Supreme Court Stays ...

Supreme Court Stays CMS-Vaccine Injunctions: What’s Next for Health Care Providers

January 13, 2022 | by Mark W. Garriga Matt Sitton

This article was updated on January 24, 2022, to reflect updated implementation dates in some states.

On January 13, 2022, the Supreme Court issued dual decisions impacting the CMS (Centers for Medicare & Medicaid Services) and OSHA (Occupational Safety and Health Administration) vaccine mandates in Biden v. Missouri and NFIB V. OSHA. The decisions granted a stay as to the preliminary injunctions of two district courts against CMS’ Interim Final Rule (“IFC”) and determined a stay of OSHA’s Emergency Temporary Standard (“ETS”) was justified—effectively allowing the CMS-vaccine mandate to proceed while blocking implementation of the OSHA ETS. Butler Snow’s Labor & Employment Practice Group has published a separate and informative alert addressing the OSHA ruling, read it here.

Biden v. Missouri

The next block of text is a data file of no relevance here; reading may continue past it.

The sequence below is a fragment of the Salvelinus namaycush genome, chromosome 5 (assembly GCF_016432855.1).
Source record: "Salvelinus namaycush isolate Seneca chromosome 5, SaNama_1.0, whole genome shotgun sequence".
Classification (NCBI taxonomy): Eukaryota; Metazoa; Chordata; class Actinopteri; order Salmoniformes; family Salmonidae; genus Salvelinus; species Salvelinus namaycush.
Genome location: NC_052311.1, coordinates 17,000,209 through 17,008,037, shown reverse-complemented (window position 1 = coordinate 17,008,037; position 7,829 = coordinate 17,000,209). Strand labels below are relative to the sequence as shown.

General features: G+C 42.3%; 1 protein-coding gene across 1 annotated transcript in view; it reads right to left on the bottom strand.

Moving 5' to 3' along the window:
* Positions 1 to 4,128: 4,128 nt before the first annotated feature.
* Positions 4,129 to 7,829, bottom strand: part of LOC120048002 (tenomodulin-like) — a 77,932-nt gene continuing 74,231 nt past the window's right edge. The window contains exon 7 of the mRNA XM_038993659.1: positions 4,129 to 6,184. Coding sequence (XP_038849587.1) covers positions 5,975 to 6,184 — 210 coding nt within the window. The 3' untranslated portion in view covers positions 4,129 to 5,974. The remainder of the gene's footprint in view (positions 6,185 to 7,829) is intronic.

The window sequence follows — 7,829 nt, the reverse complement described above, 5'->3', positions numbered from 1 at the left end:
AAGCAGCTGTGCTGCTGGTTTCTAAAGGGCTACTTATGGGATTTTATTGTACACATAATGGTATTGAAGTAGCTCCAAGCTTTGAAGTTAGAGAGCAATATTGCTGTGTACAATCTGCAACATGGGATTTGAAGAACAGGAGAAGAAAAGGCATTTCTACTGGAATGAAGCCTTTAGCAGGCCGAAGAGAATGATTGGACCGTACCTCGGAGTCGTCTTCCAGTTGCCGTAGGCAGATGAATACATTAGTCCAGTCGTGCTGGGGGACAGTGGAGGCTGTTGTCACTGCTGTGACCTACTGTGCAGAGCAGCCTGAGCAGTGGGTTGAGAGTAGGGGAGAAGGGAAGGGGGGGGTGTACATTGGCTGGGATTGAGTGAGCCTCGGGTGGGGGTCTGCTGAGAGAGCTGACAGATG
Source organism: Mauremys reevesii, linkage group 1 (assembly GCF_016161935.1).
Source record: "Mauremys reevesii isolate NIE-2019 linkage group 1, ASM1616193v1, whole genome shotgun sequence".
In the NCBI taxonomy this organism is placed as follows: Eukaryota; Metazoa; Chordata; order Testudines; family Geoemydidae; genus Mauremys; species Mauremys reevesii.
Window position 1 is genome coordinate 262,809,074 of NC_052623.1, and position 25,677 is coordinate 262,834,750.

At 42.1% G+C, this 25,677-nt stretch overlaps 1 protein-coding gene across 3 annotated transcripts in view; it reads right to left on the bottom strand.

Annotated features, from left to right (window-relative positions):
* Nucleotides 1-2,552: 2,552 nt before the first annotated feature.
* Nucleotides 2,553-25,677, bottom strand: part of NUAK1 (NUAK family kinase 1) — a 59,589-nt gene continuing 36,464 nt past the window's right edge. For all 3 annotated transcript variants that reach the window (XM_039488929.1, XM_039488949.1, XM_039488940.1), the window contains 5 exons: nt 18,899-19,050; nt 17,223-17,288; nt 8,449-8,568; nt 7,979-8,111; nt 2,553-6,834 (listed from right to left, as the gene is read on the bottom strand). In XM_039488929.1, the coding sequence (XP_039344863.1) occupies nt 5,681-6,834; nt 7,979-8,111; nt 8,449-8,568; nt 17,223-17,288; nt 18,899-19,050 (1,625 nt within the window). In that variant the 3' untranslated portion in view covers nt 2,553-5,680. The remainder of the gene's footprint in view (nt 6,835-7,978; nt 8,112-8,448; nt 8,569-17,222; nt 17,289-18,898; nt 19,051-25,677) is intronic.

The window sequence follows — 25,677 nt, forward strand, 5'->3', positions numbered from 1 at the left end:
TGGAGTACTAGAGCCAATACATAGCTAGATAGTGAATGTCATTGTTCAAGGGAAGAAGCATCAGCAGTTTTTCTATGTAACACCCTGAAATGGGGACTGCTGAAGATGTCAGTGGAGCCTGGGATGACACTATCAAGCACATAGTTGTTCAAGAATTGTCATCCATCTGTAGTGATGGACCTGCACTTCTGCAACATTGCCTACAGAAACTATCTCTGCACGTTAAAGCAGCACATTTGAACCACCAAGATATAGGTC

In a per curiam decision, the Supreme Court ruled that it had no grounds “for limiting the exercise of authorities [CMS] has long been recognized to have,” relying on both the agency’s responsibility to protect patient safety as well as several Medicare statutes allowing for the imposition of “other requirements” relating to the health and safety of patients. Noting that CMS routinely imposes conditions of participations relating to the qualifications and duties of healthcare workers, the Court found the agency’s reasoning for the mandate persuasive and akin to past Medicare requirements governing the safe and effective provision of health care. The Court thus held that the Secretary had not exceeded his statutory authority, and further dismissed the procedural argument that the two months taken to promulgate the IFC constituted “delay” inconsistent with the Secretary’s finding of good cause to forego a notice-and-comment period. Notably, both Justices Thomas and Alito issued separate dissents, joined by one another and Justices Barrett and Gorsuch, with Thomas’ dissent aimed at the lack of explicit statutory authority for the mandate and Alito’s finding that the Secretary had failed to show good cause to skip the notice-and-comment requirement.